Thursday, February 9, 2012

Raised Garden Beds

We have been having some real fresh sunny days here in the Northwest and I am aching to dig in the earth and plant some seeds.  Last year I started out by building some raised beds.  I used the same spot I had used the year prior only instead of digging up grass and amending the earth any further I covered the space with cardboard and added some raised beds! 

Yard Prep  I had to level the ground a little but didn't take too much care with that.  Cardboard helped to expedite the death of the grass and weeds and I didn't have to worry about removing it since it decomposes so quickly. 

Wood  Instead of using expensive cedar for my garden beds I salvages some sturdy lumber that was already cut in dimensions suitable for my task.  I nailed the boards together using 16d nails.  I didn't for this but have since learned that pre-drilling where I was going to sink these nails could have saved me much time and frustration   The dimensions for the back four beds are about 3.5'x3.5' made out of 2x10's and the front two are the same only 6" high. All the boards cost me $20 total.  Something new that would be suitable for this task would have cost me well over $100.  These beds have at least 5 years to give me and probably more. 
Dirt  I ordered dirt from a close by landscaping yard.  They helped me figure out how much I needed.  The delivery charge was something like $20 and it was well worth the money to have the dirt dropped off at my driveway.  

Stone  I wanted a visual separation for my garden as well as a divide between the grass and the beds so I partitioned it off with half buried stone which I purchased for half price at a landscaping yard - it was a discontinued brick.  
Ground Cover  Instead of live ground cover, rock or bark I used hazelnut shells in between the raised beds.  They are supposed to help keep the slugs away but I really just chose them because I think they are pretty.  They have been a fantastic weed control.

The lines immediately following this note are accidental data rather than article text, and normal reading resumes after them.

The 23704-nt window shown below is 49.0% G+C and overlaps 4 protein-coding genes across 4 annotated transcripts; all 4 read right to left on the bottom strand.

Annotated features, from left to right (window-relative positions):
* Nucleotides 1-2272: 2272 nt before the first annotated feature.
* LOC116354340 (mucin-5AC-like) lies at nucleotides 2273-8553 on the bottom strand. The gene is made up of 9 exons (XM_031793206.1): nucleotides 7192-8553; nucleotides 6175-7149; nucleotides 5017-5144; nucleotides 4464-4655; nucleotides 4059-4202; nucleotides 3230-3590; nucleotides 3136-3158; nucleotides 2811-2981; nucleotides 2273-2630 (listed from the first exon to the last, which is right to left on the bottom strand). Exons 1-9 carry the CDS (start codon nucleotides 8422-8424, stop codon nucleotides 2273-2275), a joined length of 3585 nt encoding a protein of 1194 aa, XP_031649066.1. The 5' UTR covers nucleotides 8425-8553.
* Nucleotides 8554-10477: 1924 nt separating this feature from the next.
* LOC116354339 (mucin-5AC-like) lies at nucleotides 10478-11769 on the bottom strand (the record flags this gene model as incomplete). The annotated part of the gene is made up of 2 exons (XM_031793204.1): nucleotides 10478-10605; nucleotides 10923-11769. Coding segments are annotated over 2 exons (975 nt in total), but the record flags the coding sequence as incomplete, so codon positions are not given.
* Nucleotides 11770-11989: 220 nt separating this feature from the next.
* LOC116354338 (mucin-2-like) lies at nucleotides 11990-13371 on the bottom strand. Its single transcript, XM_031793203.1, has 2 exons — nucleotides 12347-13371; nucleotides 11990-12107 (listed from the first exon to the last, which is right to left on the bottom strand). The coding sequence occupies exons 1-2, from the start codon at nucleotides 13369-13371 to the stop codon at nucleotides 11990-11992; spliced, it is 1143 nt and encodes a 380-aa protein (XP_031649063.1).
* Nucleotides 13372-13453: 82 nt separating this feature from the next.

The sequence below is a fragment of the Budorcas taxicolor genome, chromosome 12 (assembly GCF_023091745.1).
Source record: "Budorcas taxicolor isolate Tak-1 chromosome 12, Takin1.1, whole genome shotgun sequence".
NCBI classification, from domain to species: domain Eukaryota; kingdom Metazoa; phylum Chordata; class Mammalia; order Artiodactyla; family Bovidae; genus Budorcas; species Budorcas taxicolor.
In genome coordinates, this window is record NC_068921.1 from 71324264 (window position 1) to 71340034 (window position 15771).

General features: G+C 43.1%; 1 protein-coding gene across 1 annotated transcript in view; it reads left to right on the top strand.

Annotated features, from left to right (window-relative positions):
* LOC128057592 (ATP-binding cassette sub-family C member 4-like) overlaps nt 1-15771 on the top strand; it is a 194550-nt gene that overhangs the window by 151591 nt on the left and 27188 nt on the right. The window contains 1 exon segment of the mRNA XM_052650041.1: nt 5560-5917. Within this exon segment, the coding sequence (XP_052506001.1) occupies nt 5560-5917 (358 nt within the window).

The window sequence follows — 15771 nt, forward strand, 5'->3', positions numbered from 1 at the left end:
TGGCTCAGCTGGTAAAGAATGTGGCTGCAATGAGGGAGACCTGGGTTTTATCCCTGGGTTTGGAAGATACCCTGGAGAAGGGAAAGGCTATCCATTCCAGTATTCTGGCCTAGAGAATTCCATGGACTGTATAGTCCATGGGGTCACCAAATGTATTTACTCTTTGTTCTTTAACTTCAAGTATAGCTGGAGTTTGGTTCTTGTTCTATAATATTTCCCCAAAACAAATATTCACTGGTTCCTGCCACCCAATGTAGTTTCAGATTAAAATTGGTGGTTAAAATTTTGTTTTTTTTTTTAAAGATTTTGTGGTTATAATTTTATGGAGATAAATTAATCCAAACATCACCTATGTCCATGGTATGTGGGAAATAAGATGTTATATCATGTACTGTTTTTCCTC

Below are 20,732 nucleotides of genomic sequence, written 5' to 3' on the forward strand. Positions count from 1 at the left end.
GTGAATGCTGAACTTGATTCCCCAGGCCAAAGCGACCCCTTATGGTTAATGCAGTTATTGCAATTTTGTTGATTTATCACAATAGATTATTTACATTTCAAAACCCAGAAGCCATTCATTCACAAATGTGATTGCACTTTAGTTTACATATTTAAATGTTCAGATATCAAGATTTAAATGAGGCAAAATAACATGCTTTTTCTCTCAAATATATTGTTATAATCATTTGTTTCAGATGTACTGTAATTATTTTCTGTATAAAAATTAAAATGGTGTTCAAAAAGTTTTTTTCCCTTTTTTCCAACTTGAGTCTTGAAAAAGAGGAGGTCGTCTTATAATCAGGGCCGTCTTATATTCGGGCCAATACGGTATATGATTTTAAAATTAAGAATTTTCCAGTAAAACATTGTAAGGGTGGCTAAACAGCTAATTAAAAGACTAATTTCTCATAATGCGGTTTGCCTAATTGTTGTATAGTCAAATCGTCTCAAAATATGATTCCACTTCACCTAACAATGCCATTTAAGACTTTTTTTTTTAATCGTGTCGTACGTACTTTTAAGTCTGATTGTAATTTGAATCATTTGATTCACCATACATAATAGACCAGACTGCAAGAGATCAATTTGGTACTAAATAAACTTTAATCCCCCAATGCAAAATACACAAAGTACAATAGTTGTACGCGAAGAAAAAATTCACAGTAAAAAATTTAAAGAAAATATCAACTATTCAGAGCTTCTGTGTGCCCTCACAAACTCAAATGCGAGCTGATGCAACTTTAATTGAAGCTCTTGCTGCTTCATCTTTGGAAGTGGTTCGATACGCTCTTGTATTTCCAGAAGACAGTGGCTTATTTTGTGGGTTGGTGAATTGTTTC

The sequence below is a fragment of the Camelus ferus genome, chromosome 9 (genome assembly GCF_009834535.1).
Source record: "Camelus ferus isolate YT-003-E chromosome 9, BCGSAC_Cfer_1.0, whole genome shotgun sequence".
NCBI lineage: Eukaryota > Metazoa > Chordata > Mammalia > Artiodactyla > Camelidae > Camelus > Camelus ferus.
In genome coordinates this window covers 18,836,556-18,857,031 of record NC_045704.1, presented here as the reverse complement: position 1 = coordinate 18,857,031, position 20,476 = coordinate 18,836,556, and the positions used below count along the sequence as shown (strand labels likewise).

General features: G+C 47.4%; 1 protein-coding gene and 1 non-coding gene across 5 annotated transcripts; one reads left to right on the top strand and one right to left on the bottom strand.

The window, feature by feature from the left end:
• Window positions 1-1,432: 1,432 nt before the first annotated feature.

Trellis  After the initial beds were build and planted I added some trellis' for my peas and later green beans to climb.  Attaching posts and twine to raised beds for climbing plants is extremely easy.  I screwed in some 1x2's to each side, crossed them at the top with another 1x2 and ran string from the top board down to screws half drilled in on the raised bed frame. 

Expenses  I wish I had kept an accurate account of my expenses for the raised beds.  I'm not really into spending a lot of money on something that should be close to free - like growing a plant, but this was fun and I really enjoy how it looks plus now that they are built, gardening will be even easier for me in the future. My estimated costs:

  • $20 - Reused lumber for 6 - 3.5x3.5 raised beds 
  • $60 - Dirt including delivery 
  • Free - Compost from my back yard. I had to get this in here. It pays to save your kitchen scraps, yard clipping and chicken poo. 
  • $50 - Hazelnut shells.
  • $20 - Stones plus a bag each of gravel and sand to go under them for drainage. I should have just used gravel. The sand was a bad idea, it allows the stones to move and drift. I don't know what I was thinking.

This is a modest garden but certainly more growing space than if I didn't have one at all and I pack a lot of plants into this rich yummy soil.  I also plant throughout the rest of my yard and that helps boost my little space's growing power!  

Whatever your goals for this spring and summer are, I hope you have a blast achieving them!  Growing veggies is one of my favorite things to do. 


  1. Dana, this looks SO great! Perfect timing, as I am planning raised beds in our yard, and they have to look REALLY good-- which yours do! On question-- where did you put the gravel? In between the cardboard and compost in the beds, or somewhere else?

  2. Thanks! I can't wait to see yours. I get a kick of jsut driving around and seeing all the different raised beds in my neighborhood! I only used gravel under the bricks and I should have called it crushed rock instead of gravel. It was supposed to help level and and make sturdy the bricks but I used sand as well and that was a mistake. (I had the sand left over from a patio project.) In the future, to go beneath bricks I would just use crushed rock.

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